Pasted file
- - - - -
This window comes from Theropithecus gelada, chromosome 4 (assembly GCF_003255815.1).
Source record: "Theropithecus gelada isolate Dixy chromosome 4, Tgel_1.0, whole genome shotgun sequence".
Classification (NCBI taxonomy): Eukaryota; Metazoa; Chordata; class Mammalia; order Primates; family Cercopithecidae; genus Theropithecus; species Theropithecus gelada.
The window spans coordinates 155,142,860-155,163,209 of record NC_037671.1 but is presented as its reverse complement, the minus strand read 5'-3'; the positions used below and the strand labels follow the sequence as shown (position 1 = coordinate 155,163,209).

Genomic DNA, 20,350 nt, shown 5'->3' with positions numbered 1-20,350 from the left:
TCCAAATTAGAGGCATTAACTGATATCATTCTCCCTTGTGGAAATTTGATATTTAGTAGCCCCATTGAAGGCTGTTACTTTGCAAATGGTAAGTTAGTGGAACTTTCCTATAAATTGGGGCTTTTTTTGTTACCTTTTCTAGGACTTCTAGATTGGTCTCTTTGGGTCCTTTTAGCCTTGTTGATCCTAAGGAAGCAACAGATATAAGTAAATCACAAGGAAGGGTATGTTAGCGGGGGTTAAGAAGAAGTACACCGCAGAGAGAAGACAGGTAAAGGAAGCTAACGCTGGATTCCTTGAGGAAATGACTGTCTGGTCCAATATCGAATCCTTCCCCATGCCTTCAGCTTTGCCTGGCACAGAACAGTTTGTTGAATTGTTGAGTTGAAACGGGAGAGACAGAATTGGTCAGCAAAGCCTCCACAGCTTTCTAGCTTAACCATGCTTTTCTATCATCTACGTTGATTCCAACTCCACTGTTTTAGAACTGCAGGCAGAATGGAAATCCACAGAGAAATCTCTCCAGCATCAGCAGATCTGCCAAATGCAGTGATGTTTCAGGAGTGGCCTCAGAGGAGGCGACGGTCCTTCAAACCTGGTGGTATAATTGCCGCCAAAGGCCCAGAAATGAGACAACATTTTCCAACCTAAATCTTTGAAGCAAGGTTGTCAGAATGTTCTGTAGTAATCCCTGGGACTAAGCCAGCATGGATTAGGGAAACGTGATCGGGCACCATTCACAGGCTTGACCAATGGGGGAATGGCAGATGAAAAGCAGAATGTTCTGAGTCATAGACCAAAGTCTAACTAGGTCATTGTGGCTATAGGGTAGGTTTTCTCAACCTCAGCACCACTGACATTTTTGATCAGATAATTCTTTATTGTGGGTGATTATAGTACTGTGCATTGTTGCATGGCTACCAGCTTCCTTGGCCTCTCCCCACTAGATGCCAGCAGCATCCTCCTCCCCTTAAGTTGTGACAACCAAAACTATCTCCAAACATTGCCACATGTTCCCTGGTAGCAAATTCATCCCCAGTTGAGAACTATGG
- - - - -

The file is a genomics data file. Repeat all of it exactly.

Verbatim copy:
This window comes from Theropithecus gelada, chromosome 4 (assembly GCF_003255815.1).
Source record: "Theropithecus gelada isolate Dixy chromosome 4, Tgel_1.0, whole genome shotgun sequence".
Classification (NCBI taxonomy): Eukaryota; Metazoa; Chordata; class Mammalia; order Primates; family Cercopithecidae; genus Theropithecus; species Theropithecus gelada.
The window spans coordinates 155,142,860-155,163,209 of record NC_037671.1 but is presented as its reverse complement, the minus strand read 5'-3'; the positions used below and the strand labels follow the sequence as shown (position 1 = coordinate 155,163,209).

Genomic DNA, 20,350 nt, shown 5'->3' with positions numbered 1-20,350 from the left:
TCCAAATTAGAGGCATTAACTGATATCATTCTCCCTTGTGGAAATTTGATATTTAGTAGCCCCATTGAAGGCTGTTACTTTGCAAATGGTAAGTTAGTGGAACTTTCCTATAAATTGGGGCTTTTTTTGTTACCTTTTCTAGGACTTCTAGATTGGTCTCTTTGGGTCCTTTTAGCCTTGTTGATCCTAAGGAAGCAACAGATATAAGTAAATCACAAGGAAGGGTATGTTAGCGGGGGTTAAGAAGAAGTACACCGCAGAGAGAAGACAGGTAAAGGAAGCTAACGCTGGATTCCTTGAGGAAATGACTGTCTGGTCCAATATCGAATCCTTCCCCATGCCTTCAGCTTTGCCTGGCACAGAACAGTTTGTTGAATTGTTGAGTTGAAACGGGAGAGACAGAATTGGTCAGCAAAGCCTCCACAGCTTTCTAGCTTAACCATGCTTTTCTATCATCTACGTTGATTCCAACTCCACTGTTTTAGAACTGCAGGCAGAATGGAAATCCACAGAGAAATCTCTCCAGCATCAGCAGATCTGCCAAATGCAGTGATGTTTCAGGAGTGGCCTCAGAGGAGGCGACGGTCCTTCAAACCTGGTGGTATAATTGCCGCCAAAGGCCCAGAAATGAGACAACATTTTCCAACCTAAATCTTTGAAGCAAGGTTGTCAGAATGTTCTGTAGTAATCCCTGGGACTAAGCCAGCATGGATTAGGGAAACGTGATCGGGCACCATTCACAGGCTTGACCAATGGGGGAATGGCAGATGAAAAGCAGAATGTTCTGAGTCATAGACCAAAGTCTAACTAGGTCATTGTGGCTATAGGGTAGGTTTTCTCAACCTCAGCACCACTGACATTTTTGATCAGATAATTCTTTATTGTGGGTGATTATAGTACTGTGCATTGTTGCATGGCTACCAGCTTCCTTGGCCTCTCCCCACTAGATGCCAGCAGCATCCTCCTCCCCTTAAGTTGTGACAACCAAAACTATCTCCAAACATTGCCACATGTTCCCTGGTAGCAAATTCATCCCCAGTTGAGAACTATGG